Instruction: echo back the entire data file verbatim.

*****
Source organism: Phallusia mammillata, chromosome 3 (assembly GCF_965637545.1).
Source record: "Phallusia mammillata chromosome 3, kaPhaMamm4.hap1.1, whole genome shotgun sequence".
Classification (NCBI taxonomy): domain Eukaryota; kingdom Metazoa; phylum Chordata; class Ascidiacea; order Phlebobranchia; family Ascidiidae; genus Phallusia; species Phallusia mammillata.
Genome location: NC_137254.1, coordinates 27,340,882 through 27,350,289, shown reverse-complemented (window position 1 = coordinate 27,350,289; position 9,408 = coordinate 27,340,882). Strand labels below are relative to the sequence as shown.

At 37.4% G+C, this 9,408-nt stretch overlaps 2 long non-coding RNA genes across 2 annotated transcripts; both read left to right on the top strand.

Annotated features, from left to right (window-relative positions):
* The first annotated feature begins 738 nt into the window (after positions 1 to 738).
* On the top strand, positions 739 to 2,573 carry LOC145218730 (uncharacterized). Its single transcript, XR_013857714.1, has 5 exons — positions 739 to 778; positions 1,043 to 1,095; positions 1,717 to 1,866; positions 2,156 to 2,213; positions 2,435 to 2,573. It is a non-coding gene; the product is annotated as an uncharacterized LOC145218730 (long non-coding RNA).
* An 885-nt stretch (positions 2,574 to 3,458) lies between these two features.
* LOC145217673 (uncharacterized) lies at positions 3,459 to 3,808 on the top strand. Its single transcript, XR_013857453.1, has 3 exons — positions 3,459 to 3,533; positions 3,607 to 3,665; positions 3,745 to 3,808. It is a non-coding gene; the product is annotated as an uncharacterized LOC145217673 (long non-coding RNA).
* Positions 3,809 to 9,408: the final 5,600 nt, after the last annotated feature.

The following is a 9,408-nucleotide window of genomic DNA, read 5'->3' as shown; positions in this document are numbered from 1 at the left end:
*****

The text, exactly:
Source organism: Phallusia mammillata, chromosome 3 (assembly GCF_965637545.1).
Source record: "Phallusia mammillata chromosome 3, kaPhaMamm4.hap1.1, whole genome shotgun sequence".
Classification (NCBI taxonomy): domain Eukaryota; kingdom Metazoa; phylum Chordata; class Ascidiacea; order Phlebobranchia; family Ascidiidae; genus Phallusia; species Phallusia mammillata.
Genome location: NC_137254.1, coordinates 27,340,882 through 27,350,289, shown reverse-complemented (window position 1 = coordinate 27,350,289; position 9,408 = coordinate 27,340,882). Strand labels below are relative to the sequence as shown.

At 37.4% G+C, this 9,408-nt stretch overlaps 2 long non-coding RNA genes across 2 annotated transcripts; both read left to right on the top strand.

Annotated features, from left to right (window-relative positions):
* The first annotated feature begins 738 nt into the window (after positions 1 to 738).
* On the top strand, positions 739 to 2,573 carry LOC145218730 (uncharacterized). Its single transcript, XR_013857714.1, has 5 exons — positions 739 to 778; positions 1,043 to 1,095; positions 1,717 to 1,866; positions 2,156 to 2,213; positions 2,435 to 2,573. It is a non-coding gene; the product is annotated as an uncharacterized LOC145218730 (long non-coding RNA).
* An 885-nt stretch (positions 2,574 to 3,458) lies between these two features.
* LOC145217673 (uncharacterized) lies at positions 3,459 to 3,808 on the top strand. Its single transcript, XR_013857453.1, has 3 exons — positions 3,459 to 3,533; positions 3,607 to 3,665; positions 3,745 to 3,808. It is a non-coding gene; the product is annotated as an uncharacterized LOC145217673 (long non-coding RNA).
* Positions 3,809 to 9,408: the final 5,600 nt, after the last annotated feature.

The following is a 9,408-nucleotide window of genomic DNA, read 5'->3' as shown; positions in this document are numbered from 1 at the left end: